Returning to my office both well fed and well rested, I parted company with Mr. V-- and Mr. H--- and returned to laboring on behalf of the good Mr. F--. Later that afternoon, I met with Mr. L---, who was a senior barrister at my firm, and with whom I had been working on another matter for another of the firm's clients. We discussed that matter at length in an attempt to determine precisely the course of action which we thought best to recommend to our client. This being a matter of some sensitivity, and the gravamen of this particular decision being significant, we spent long minutes discussing what the right, or, more accurately, best, move might be. After significant consultation, we arrived upon a course of action which, we both thought, allowed the greatest chance of the greatest success, while simultaneously admitting of the least chance of the greatest catastrophe, and also increasing, in like manner, the chances of lesser, but still favorable, results, and likewise (rationally) decreasing the chances of unfavorable, but not cataclysmic, results.

This matter attended to, and the hour of the day drawing late, I bade my fellows a good day, and returned home by a reversal of the same course outlined above. Finding my goodly wife already at home, and well on her way to the creation of a wonderful evening's repast, I settled in for what can fairly be described as a quiet and restful night.

Friday, March 16, 2007

Wednesday, March 14, 2007


Yes, ladies and gentlemen, that's a keg of beer helping that nice young lad off of that school bus. What does this terribly arranged photo collage mean?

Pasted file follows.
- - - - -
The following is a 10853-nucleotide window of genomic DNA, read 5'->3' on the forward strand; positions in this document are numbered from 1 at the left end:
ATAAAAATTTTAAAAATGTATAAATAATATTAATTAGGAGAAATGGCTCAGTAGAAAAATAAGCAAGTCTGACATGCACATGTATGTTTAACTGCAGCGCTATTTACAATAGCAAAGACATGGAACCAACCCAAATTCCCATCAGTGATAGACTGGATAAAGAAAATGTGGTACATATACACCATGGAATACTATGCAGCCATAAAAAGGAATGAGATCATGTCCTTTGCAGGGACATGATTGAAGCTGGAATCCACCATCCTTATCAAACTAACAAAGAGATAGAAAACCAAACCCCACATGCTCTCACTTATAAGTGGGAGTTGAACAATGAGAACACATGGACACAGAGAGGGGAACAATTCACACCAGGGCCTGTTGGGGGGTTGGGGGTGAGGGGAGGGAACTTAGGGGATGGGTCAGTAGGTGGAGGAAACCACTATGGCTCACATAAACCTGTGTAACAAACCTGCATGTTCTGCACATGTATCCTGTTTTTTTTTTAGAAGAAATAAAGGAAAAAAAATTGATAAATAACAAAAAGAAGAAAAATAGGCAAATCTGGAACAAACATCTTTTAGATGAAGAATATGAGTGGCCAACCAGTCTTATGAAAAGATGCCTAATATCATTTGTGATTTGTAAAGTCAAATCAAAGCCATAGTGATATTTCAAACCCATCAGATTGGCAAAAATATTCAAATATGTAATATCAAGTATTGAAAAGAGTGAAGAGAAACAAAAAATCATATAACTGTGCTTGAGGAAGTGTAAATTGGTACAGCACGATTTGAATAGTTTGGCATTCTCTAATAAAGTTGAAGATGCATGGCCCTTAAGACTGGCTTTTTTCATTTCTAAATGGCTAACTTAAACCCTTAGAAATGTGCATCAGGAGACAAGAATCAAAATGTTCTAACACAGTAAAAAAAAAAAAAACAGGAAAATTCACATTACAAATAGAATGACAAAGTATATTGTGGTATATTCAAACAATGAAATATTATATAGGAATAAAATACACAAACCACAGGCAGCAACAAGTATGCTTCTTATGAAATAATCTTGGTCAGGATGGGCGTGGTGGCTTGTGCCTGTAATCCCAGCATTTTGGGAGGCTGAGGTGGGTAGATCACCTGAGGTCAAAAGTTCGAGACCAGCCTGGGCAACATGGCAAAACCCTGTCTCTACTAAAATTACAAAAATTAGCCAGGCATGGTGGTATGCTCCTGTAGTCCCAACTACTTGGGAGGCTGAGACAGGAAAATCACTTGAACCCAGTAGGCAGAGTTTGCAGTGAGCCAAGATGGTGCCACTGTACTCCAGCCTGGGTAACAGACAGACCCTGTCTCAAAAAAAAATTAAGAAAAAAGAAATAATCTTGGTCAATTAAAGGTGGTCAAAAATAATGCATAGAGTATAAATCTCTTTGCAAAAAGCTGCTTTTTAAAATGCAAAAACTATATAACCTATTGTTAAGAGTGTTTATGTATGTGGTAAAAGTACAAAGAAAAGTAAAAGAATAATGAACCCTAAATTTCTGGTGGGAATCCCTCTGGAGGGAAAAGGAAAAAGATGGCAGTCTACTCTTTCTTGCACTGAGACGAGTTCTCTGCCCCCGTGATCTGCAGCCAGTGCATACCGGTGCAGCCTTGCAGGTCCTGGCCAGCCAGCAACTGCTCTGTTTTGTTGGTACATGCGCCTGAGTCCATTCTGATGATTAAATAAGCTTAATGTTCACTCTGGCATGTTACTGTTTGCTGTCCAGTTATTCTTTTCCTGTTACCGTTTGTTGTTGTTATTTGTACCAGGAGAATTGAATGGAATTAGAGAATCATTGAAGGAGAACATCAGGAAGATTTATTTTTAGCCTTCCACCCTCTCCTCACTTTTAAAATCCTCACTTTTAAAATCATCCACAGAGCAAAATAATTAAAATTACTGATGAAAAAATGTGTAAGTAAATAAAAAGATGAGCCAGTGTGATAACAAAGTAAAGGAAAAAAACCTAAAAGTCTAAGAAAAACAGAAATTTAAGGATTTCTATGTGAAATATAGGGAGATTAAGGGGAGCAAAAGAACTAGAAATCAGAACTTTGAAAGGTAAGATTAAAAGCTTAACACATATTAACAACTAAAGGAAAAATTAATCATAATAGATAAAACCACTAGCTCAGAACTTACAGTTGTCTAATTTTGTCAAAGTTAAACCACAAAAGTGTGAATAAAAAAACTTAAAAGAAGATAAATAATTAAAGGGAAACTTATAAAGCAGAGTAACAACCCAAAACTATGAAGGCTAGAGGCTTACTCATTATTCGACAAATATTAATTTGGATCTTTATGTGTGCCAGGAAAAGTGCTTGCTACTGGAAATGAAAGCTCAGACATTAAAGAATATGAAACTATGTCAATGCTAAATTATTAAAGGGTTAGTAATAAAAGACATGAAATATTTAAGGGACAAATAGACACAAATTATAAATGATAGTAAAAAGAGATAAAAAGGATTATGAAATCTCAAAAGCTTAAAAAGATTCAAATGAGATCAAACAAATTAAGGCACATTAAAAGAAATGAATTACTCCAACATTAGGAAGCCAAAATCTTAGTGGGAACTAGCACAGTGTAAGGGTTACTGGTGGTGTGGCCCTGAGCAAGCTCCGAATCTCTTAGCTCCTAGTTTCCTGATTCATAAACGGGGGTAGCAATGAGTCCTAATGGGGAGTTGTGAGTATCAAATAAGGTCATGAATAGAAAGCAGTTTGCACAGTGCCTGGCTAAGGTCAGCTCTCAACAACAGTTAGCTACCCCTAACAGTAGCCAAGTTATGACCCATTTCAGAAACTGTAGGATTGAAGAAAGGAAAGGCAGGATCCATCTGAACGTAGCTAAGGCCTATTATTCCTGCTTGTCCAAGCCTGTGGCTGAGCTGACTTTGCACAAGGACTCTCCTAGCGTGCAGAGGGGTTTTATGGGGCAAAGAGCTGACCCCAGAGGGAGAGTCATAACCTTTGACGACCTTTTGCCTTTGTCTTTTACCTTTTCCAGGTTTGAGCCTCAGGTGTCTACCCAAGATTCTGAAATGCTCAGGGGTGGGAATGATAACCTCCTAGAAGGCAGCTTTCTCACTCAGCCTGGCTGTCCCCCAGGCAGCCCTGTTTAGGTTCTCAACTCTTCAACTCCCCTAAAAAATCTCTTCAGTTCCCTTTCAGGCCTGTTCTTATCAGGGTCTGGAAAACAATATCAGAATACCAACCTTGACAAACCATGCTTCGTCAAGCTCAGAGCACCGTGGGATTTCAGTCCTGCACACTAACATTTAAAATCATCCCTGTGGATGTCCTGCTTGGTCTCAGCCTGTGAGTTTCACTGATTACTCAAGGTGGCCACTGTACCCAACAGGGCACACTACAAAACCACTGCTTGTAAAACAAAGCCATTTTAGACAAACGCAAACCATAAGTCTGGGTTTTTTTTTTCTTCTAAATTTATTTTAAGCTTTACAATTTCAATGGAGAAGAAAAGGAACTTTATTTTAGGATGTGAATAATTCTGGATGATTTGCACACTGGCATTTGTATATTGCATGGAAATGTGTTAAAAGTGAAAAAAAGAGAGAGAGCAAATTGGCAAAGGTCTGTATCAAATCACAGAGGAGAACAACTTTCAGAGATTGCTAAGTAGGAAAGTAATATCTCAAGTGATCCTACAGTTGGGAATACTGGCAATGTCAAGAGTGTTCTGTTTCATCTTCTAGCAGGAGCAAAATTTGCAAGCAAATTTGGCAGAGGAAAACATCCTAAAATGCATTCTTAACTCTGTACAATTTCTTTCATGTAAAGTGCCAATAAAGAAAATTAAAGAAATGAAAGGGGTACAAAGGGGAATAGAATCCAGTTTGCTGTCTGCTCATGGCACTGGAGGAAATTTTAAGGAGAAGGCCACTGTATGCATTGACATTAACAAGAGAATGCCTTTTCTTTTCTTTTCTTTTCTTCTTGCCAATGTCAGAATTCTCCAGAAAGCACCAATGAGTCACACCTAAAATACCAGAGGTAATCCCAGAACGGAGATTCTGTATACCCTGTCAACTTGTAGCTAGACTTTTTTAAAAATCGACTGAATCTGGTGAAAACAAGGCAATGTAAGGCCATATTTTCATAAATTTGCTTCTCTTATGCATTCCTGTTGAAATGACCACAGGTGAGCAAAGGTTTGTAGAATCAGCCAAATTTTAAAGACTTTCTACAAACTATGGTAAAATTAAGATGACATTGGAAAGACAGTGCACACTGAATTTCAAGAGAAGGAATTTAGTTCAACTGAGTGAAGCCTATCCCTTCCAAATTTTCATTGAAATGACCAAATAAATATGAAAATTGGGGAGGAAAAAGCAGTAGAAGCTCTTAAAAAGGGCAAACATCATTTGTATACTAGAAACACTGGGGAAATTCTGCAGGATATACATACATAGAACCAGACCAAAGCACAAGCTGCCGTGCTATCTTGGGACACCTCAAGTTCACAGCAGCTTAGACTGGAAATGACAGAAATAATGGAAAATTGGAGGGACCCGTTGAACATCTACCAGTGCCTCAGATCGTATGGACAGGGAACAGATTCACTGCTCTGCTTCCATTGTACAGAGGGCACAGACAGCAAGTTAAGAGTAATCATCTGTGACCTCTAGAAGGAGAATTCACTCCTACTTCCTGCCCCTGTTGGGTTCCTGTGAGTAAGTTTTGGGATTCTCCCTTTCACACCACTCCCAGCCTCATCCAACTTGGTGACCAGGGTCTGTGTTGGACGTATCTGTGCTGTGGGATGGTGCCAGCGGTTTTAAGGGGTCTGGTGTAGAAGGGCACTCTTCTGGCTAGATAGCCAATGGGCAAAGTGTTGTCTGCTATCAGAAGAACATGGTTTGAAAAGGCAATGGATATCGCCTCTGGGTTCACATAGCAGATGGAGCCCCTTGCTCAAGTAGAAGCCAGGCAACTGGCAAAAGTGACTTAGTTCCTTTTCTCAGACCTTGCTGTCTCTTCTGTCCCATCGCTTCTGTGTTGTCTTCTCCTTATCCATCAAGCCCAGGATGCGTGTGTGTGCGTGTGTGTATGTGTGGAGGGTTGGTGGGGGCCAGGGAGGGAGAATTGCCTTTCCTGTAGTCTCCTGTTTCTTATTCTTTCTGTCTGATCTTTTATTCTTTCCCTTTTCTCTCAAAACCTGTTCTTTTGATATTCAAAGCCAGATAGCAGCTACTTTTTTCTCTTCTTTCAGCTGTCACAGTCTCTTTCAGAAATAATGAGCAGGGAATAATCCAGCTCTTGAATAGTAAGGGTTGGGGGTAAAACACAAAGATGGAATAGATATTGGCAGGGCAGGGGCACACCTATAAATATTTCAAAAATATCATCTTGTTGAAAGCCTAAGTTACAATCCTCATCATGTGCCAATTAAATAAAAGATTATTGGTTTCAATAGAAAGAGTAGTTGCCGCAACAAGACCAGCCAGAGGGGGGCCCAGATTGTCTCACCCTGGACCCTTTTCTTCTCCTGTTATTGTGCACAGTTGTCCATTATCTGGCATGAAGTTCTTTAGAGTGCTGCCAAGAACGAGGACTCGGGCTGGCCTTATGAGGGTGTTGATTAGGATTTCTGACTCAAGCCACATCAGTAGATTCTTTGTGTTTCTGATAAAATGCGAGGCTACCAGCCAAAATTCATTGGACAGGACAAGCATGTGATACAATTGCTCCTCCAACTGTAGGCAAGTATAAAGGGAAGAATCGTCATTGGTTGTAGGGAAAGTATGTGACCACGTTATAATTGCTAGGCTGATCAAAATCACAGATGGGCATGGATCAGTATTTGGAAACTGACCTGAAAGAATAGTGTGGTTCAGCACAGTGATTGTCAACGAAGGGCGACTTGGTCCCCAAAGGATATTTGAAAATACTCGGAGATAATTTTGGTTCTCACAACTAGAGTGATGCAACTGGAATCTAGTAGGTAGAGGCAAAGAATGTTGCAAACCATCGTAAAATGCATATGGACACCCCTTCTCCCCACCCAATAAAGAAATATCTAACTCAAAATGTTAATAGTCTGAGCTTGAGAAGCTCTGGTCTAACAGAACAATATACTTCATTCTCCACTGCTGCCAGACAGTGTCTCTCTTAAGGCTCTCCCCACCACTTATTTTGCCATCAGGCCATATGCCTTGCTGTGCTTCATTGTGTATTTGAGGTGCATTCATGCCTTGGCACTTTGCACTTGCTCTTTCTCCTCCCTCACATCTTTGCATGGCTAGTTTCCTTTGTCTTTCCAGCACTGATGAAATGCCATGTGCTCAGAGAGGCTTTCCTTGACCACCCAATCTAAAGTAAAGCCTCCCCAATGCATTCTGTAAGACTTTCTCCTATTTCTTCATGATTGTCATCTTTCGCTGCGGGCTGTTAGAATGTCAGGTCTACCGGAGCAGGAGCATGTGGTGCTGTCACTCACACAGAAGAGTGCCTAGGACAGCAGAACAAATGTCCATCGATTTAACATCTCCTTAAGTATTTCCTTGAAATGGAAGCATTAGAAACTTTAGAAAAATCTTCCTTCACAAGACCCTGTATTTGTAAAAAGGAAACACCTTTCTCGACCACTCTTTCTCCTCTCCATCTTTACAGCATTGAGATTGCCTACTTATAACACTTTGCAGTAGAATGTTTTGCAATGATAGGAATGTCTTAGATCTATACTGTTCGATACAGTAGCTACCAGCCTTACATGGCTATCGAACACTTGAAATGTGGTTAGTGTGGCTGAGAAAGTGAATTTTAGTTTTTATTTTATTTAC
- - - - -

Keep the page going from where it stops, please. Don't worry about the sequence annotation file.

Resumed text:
The Bus of Destiny. When the stars align and St. Patrick's Day meets my favorite day of the week (Saturday, for those of you without a calendar), there's only one thing to do - Rent a school bus, invite 50 of your closest friends, and hit the bars with authority.

If you're in Omaha on St. Patrick's day, post it under comments, and I'll send you a bus invite.

Photos will be posted here on Sunday or whenever I get out of jail.

Busy busy busy

I've been out of pocket a lot lately, so you haven't heard from me in a while. My job has gotten twice as busy (literally), and I've travelled for work, and as soon as I got back, I got a sinus infection. Anyway, a lot has happened in the world since my last writing, and yet, all I want to do is post THIS:

$70 million on opening weekend? I guess I wasn't the only one who liked that trailer.

I'll try to get inspired enough to write an actual post this weekend, but I assume that the Midget will have something better coming real soon. After all, Saturday is St. Paddy's Day.

Tuesday, March 13, 2007

Ryan the Angry Midget Cancer Diet

One thing that makes me really angry is when a group of people use their credentials to prey on people's fears. Like Dr. Phil, who is not a physician (not even in Mexico would they let that guy be a physician), but still feels the need to call himself "Dr. Phil" and give advice that would be considered practicing medicine if he didn't do it in front of a TV camera. A friend of mine at work recently told me about another example, a book called the China Study, which essentially tells people that our diets are very unhealthy and that we all need to become vegans to avoid lots of chronic health problems.

In this book, Dr. T. Colin Campbell and Thomas Campbell Part II make the claim that becoming a vegan will decrease the likelihood that you will get cancer. His claim is based on "research" in his book that looked at a number of factors in diets of people and their rates of cancer. Despite the fact that Dr. Campbell has his Ph.D., he must have skipped the classes where they explained that correlation is not causation.